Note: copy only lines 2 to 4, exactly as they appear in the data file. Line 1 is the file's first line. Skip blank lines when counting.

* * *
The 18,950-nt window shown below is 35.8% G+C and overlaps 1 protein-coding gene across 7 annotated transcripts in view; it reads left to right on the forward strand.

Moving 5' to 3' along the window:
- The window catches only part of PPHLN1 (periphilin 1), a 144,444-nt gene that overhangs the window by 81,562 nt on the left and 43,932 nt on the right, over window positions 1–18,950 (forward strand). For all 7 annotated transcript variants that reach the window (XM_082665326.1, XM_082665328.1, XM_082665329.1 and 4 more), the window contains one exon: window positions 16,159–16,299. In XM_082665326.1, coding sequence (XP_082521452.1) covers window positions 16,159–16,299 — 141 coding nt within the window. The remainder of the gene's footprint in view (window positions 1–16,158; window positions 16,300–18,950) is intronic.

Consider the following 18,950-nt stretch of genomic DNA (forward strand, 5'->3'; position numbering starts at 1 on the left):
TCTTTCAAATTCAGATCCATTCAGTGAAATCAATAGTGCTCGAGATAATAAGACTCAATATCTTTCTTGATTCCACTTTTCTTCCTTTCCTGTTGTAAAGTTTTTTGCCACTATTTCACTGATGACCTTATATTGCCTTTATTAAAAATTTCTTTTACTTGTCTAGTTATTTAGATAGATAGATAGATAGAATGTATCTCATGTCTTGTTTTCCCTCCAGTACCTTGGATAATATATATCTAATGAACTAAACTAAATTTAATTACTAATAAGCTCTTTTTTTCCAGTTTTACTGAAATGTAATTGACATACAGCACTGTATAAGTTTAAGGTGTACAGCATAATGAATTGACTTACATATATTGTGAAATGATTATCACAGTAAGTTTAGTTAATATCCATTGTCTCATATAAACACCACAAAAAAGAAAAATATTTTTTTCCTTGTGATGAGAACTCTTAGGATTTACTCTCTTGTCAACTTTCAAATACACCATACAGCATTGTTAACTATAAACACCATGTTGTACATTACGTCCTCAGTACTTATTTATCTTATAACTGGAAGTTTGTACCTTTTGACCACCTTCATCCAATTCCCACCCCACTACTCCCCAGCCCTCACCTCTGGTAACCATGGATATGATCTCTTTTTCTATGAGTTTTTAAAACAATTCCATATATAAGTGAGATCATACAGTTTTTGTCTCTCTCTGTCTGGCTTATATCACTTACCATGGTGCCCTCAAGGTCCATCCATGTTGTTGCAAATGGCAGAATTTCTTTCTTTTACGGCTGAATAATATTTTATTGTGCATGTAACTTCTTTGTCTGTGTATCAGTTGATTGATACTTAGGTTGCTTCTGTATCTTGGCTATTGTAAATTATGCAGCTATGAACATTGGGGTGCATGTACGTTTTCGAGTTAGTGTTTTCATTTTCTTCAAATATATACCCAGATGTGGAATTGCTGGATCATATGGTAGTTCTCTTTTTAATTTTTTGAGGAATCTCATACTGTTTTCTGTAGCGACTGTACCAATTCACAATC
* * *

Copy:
Moving 5' to 3' along the window:
- The window catches only part of PPHLN1 (periphilin 1), a 144,444-nt gene that overhangs the window by 81,562 nt on the left and 43,932 nt on the right, over window positions 1–18,950 (forward strand). For all 7 annotated transcript variants that reach the window (XM_082665326.1, XM_082665328.1, XM_082665329.1 and 4 more), the window contains one exon: window positions 16,159–16,299. In XM_082665326.1, coding sequence (XP_082521452.1) covers window positions 16,159–16,299 — 141 coding nt within the window. The remainder of the gene's footprint in view (window positions 1–16,158; window positions 16,300–18,950) is intronic.

Consider the following 18,950-nt stretch of genomic DNA (forward strand, 5'->3'; position numbering starts at 1 on the left):